We have all played sports at some time in our lives. Most of us, however, have never dunked a basketball, hit a 90 mph fastball or shot a round of golf under par. We simply can’t relate to the lives of professional athletes.
For the longest time, Phil Mickelson was branded the world’s second greatest golfer. As with most golfers on tour, Phil lived in Tiger’s shadow. For Phil, however, that shadow loomed considerably larger. As Tiger’s most bitter rival, Mickelson always seemed to come in second, never able to get over that hump. He was routinely criticized for folding when it mattered most.
What a difference six years makes.
In 2004, Phil finally removed the ‘greatest golfer to never win a major’ label, winning his first Masters in spectacular fashion. These days, winning at Augusta National must seem routine for Phil as this Sunday, he tallied his third win at golf’s most prestigious tour stop.
For those of you who failed to tune in last weekend, Mickelson was dominant. On Saturday, he became only the third golfer ever to ever shoot back-to-back eagles at Augusta. Then came Sunday’s shot on the 13th hole that will go down in Masters lore: a 6-iron that soared 207 yards between two pine trees and landed four feet from the hole. Mickelson shot a bogey free Sunday, finishing 16-under-par for the tournament, capturing his fourth major and winning $1,350,000 in the process.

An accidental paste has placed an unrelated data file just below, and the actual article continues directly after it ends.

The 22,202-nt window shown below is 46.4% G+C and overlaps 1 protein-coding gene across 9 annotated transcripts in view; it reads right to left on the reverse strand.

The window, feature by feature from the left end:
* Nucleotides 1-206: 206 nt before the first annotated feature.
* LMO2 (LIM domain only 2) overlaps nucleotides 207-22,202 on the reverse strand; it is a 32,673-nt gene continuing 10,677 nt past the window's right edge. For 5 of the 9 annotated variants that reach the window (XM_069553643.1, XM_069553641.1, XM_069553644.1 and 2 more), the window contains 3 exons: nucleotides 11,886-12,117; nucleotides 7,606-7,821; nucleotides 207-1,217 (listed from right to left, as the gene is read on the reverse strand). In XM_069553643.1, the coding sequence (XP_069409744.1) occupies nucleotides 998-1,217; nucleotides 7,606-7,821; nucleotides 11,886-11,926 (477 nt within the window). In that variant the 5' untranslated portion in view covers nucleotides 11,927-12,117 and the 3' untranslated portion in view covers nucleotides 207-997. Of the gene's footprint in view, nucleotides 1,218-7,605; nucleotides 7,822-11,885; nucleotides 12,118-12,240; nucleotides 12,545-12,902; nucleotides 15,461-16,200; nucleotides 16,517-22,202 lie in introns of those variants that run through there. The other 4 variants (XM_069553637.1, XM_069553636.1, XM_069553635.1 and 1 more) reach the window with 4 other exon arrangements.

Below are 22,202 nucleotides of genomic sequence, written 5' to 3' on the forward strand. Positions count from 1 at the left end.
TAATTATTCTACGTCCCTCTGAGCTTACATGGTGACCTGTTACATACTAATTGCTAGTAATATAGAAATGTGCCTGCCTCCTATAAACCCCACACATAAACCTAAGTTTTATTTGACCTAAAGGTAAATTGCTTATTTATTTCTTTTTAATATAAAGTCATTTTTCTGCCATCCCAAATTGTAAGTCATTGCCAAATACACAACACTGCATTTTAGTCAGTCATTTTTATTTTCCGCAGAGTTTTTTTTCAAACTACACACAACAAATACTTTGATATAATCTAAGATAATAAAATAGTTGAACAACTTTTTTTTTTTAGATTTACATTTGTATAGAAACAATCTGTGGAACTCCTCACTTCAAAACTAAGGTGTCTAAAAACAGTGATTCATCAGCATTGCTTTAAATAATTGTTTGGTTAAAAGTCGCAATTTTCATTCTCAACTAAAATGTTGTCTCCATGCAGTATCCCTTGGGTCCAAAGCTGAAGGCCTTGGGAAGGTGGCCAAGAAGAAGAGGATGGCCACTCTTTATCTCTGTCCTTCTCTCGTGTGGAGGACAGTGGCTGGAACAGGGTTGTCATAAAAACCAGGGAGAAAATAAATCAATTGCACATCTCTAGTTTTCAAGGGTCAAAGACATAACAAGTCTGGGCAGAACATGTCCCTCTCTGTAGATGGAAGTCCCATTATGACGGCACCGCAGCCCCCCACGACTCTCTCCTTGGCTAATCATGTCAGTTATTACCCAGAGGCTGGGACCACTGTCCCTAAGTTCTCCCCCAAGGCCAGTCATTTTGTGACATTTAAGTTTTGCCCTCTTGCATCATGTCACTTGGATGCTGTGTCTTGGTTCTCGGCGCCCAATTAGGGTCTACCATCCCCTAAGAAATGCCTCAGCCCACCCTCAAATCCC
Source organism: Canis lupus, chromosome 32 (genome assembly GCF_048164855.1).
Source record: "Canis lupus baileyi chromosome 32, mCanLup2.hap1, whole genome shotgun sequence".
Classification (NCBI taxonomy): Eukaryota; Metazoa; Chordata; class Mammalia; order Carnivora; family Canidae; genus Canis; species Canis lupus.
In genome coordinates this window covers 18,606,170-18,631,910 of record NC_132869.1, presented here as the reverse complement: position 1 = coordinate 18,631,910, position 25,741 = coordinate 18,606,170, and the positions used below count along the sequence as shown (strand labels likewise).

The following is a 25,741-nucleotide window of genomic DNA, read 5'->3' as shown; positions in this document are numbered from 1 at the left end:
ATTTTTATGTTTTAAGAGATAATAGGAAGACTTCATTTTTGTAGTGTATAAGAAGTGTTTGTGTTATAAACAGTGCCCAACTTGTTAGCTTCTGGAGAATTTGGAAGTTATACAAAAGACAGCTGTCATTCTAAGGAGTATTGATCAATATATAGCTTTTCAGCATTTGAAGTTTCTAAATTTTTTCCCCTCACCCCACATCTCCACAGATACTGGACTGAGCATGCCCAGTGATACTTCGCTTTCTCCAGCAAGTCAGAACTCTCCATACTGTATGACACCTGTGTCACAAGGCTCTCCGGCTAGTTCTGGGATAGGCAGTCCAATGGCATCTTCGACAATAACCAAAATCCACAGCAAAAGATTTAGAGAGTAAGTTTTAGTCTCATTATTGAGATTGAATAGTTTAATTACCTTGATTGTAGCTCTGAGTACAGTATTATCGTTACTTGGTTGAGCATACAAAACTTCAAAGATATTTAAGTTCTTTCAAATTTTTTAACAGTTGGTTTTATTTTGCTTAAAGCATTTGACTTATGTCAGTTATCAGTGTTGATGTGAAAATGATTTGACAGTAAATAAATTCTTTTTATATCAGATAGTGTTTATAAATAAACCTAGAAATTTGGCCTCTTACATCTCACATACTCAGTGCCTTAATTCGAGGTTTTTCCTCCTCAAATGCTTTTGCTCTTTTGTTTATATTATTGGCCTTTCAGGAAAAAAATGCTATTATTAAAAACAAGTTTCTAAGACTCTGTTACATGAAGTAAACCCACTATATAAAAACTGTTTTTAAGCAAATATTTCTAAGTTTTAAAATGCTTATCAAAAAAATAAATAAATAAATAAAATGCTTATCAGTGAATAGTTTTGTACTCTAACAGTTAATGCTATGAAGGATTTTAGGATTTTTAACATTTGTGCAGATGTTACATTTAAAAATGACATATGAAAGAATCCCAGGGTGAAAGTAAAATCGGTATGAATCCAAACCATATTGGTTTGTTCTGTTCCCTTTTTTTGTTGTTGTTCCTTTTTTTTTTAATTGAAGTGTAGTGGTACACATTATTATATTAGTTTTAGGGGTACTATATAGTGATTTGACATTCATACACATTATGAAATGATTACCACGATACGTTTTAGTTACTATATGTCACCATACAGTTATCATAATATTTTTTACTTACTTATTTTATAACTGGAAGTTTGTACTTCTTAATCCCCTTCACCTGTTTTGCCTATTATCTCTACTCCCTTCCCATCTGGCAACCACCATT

Winning the Masters, heck, even PLAYING at Augusta is something few of us can imagine but on a more personal level, Phil has had family issues which remind us that professional athletes are still human. That’s what made Sunday so memorable.
Last May, Phil’s wife was diagnosed with breast cancer. Weeks later, his mother was similarly diagnosed. Shortly thereafter, Mickelson took time off from ‘work’ to spend time with his family. His eventual return to golf was considerably less celebrated than another golfer who recently experienced a more publicized absence.
As Mickelson walked off the 18th green at Augusta this Sunday, he had one important pit stop to make before being fitted with his third green blazer. His wife and children were waiting in the audience. They hugged and wept, knowing that although her disease is incurable, if only for a moment, all was better. They celebrated as a family, something it will likely take Tiger Woods much longer to do, if it ever happens for him again.
For anyone watching on Sunday who has ever lost a loved one, a mother, a grandmother or a friend to cancer, Mickelson’s performance graced us with a moment of reflection.
Do professional sports feature their share of dunces? Absolutely. What walk of life doesn’t? But every once in a while, we are treated to a magical event, such as last Sunday at Augusta.
These are the moments not even the greatest authors or filmmakers can recreate. This is why even the casual fan can tune in to a sporting event such as this and witness real-life, unscripted drama.
These are real life stories. These are the reasons we watch sports. And that is why I am a sports fan.